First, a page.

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Progress MS-17 cargo freighter sent on a two-day trek to ISS

Progress MS-17 launches atop a Soyuz 2.1a rocket at 7:27 p.m. EDT June 29, 2021. It's slated to arrive at the International Space Station in about two days. Credit: Roscosmos

Progress MS-17 launches atop a Soyuz 2.1a rocket at 7:27 p.m. EDT June 29, 2021. It’s slated to arrive at the International Space Station in about two days. Credit: Roscosmos

Just before dawn, Russia’s Progress MS-17 cargo spacecraft lifted off from Baikonur Cosmodrome in Kazakhstan to send supplies to the International Space Station.

Liftoff atop a Soyuz 2.1a rocket took place at 7:27 p.m. EDT June 29 (4:27 a.m. Baikonur time June 30 / 23:27 UTC June 29), 2021. About 9 minutes later, Progress MS-17 was deployed into orbit and sent on a two-day trek to the ISS.

Progress MS-17 is slated to rendezvous with the space station and dock with the space-facing Poisk module after some 34 orbits at about 9:03 p.m. EDT July 1 (1:00 UTC July 2).

Aboard is more than 3,600 pounds (1,600 kilograms) of supplies and consumables for the seven-person Expedition 65 crew.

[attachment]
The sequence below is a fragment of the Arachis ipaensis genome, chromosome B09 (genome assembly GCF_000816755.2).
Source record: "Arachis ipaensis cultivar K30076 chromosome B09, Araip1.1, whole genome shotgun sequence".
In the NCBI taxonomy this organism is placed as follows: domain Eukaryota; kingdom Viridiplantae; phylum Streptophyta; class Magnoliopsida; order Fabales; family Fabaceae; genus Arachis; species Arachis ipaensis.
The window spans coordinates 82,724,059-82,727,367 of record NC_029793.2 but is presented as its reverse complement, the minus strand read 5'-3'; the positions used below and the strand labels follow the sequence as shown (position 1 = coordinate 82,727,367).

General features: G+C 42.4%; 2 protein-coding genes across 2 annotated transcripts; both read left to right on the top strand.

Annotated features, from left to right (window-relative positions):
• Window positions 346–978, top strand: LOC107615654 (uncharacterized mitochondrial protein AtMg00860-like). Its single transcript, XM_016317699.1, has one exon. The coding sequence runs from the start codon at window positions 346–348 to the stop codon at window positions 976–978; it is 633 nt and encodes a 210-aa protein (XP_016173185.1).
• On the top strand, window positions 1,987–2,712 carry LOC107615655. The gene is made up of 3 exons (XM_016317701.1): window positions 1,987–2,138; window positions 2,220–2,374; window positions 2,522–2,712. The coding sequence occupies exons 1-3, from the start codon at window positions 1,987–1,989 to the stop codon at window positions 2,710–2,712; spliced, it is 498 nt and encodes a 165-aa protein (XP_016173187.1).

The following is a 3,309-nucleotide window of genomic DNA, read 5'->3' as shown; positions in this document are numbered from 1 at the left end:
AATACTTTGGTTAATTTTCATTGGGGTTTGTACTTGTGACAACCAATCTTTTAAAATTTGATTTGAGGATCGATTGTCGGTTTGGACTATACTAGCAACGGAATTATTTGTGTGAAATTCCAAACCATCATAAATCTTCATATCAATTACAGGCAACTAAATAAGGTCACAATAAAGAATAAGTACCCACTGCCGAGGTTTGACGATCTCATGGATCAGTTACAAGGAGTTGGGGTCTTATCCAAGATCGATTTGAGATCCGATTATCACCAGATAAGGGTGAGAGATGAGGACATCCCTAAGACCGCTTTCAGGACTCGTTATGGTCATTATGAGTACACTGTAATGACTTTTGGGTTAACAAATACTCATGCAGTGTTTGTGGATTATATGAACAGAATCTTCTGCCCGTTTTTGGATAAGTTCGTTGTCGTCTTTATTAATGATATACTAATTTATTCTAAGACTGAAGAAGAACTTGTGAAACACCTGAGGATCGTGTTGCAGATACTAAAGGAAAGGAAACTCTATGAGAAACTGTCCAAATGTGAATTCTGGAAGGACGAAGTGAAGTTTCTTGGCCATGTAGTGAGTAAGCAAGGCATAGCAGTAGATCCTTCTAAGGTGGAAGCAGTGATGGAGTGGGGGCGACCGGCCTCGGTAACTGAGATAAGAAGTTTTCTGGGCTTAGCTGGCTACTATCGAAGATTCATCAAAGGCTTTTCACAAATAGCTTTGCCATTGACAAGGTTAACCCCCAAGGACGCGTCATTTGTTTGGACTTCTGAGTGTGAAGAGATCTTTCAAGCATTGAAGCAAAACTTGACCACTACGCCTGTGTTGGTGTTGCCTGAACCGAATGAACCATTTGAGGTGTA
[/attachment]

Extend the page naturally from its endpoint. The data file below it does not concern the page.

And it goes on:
The cargo spacecraft is slated to remain at the Poisk module until late October before it is expected to be commanded to autonomously undock and relocate to the Earth-facing port of the soon-to-be-launched Nauka module. After that, it’ll undock from Nauka, likely sometime in November.

At the end of its mission, it’ll leave the vicinity of the ISS before performing a deorbit burn for a destructive reentry into Earth’s atmosphere.

Video courtesy of Space Videos

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Derek Richardson has a degree in mass media, with an emphasis in contemporary journalism, from Washburn University in Topeka, Kansas. While at Washburn, he was the managing editor of the student run newspaper, the Washburn Review. He also has a blog about the International Space Station, called Orbital Velocity.

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